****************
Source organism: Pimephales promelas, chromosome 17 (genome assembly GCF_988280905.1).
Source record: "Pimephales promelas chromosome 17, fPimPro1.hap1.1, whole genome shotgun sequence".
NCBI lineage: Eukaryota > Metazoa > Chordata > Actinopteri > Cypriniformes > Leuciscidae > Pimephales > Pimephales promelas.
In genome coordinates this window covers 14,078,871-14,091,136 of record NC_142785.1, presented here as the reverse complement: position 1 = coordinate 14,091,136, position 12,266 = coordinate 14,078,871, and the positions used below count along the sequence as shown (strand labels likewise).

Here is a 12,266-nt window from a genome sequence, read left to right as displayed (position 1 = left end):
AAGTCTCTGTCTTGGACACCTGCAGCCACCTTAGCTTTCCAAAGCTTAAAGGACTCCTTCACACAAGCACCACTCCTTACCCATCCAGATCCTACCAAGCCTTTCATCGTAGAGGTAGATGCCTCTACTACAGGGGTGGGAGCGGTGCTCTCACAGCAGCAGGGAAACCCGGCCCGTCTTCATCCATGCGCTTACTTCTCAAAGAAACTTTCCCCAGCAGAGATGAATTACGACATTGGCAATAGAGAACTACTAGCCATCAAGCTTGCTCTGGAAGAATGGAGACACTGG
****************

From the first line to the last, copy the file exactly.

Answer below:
Source organism: Pimephales promelas, chromosome 17 (genome assembly GCF_988280905.1).
Source record: "Pimephales promelas chromosome 17, fPimPro1.hap1.1, whole genome shotgun sequence".
NCBI lineage: Eukaryota > Metazoa > Chordata > Actinopteri > Cypriniformes > Leuciscidae > Pimephales > Pimephales promelas.
In genome coordinates this window covers 14,078,871-14,091,136 of record NC_142785.1, presented here as the reverse complement: position 1 = coordinate 14,091,136, position 12,266 = coordinate 14,078,871, and the positions used below count along the sequence as shown (strand labels likewise).

Here is a 12,266-nt window from a genome sequence, read left to right as displayed (position 1 = left end):
AAGTCTCTGTCTTGGACACCTGCAGCCACCTTAGCTTTCCAAAGCTTAAAGGACTCCTTCACACAAGCACCACTCCTTACCCATCCAGATCCTACCAAGCCTTTCATCGTAGAGGTAGATGCCTCTACTACAGGGGTGGGAGCGGTGCTCTCACAGCAGCAGGGAAACCCGGCCCGTCTTCATCCATGCGCTTACTTCTCAAAGAAACTTTCCCCAGCAGAGATGAATTACGACATTGGCAATAGAGAACTACTAGCCATCAAGCTTGCTCTGGAAGAATGGAGACACTGG